After a long day cooped up inside, Ruth Haske’s 4-year-old daughter was ecstatic to get outdoors when the thunder subsided last week. She bounded down the steps to help her dad take a bag of garbage to the compost pit, and stopped to check the status of her beet seedlings in the family’s garden before heading back to the house. The compost pit and vegetable garden are not only everyday essentials in the Haske household, but they’ll soon double as a classroom.
Haske and her husband bought three and a half acres of property west of the city last year with a plan to open a “forest school” for children under 5. It’s been about a year since the family of four moved into the cottage-like home perched on a steep wooded hill off Route 637, and Haske is accepting applications to the school for this coming fall.
The children at Ivy Forest School, ages 2-5, will explore outside every day, rain or shine. Too many kids associate education with being cooped up inside at a desk all day, Haske said.
“The rules are different when you’re outside,” she said.
A native of England and an educator of 12 years, Haske said she’s been inspired by European forest school programs, and particularly the Italians’ Reggio Emilia approach, which fosters education through exploration and sensory experiences.
“It’s this idea that the forest, or the woodlands, or wherever you are, is the classroom in itself,” she said. “The kids aren’t sitting in desks, but are really integrated into the environment.”
A typical morning at Ivy Forest School will start out like any other preschool class: circle time, a story, and a quick discussion about the plan for the day. Haske will then take the kids outside, where they’ll make mud pies, count pine cones, make up stories about birds, build fairy houses, stomp in puddles, or taste blueberries and mint leaves straight from the pick-and-eat garden.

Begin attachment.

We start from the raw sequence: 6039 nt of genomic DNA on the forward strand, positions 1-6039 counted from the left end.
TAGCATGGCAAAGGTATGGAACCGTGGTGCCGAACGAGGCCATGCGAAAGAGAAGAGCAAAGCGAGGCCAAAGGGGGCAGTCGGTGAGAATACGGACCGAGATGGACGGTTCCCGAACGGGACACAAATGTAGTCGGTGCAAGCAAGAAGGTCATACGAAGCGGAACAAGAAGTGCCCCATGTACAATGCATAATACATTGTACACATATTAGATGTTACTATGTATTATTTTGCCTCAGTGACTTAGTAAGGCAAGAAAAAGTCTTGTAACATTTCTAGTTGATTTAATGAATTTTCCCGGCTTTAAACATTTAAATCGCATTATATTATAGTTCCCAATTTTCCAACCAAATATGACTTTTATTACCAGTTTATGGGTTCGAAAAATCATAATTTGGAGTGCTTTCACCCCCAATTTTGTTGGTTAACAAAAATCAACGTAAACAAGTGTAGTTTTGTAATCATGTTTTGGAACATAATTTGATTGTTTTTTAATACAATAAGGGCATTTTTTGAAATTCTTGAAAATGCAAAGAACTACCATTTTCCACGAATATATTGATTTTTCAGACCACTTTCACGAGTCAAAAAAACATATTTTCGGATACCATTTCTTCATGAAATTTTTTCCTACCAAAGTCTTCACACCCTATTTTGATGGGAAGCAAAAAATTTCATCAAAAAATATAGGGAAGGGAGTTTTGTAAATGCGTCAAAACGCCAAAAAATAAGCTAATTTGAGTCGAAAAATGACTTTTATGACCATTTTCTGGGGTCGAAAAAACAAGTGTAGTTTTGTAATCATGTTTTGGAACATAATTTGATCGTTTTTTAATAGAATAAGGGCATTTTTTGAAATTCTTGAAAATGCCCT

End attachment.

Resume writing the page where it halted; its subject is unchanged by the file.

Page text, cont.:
The kids will play and learn outside in all climates, Haske said, even during the cold months. She ran a free forest play group before the family moved, and said parents were skeptical and hesitant to let their kids out in the dreary, soggy weather. But with the proper clothes, sloshing around in mud puddles is both fun and safe.
“There’s something to be said for having the right gear,” said Haske, who recalled watching a group of puffy, waterproof toddlers in gloves and rain pants have the time of their lives during a downpour last year. “We just pulled off all the clothes, then we came inside and had warm tea.”
Haske can accommodate five children, not including her own 2-year-old, every day Monday through Friday. Future plans include licensing, which will allow her to accept up to 12 kids. But for now, her short-term goal is to raise $12,000 to build a platform quilted yurt, which will house mats for napping and basic, natural toys like wooden blocks and silk pieces, and an open space for indoor quiet time. She launched a KickStarter campaign this week, and hopes to have the yurt up and running in time for school this fall.
Haske will start out as the school’s sole teacher, but hopes to get parents invested and involved in a cooperative set-up. Parents who can devote one day a week to helping out at the school each week will receive a discount on the $48 per day tuition.
“I really want to get the parents involved,” she said. “I want this to be a team effort.”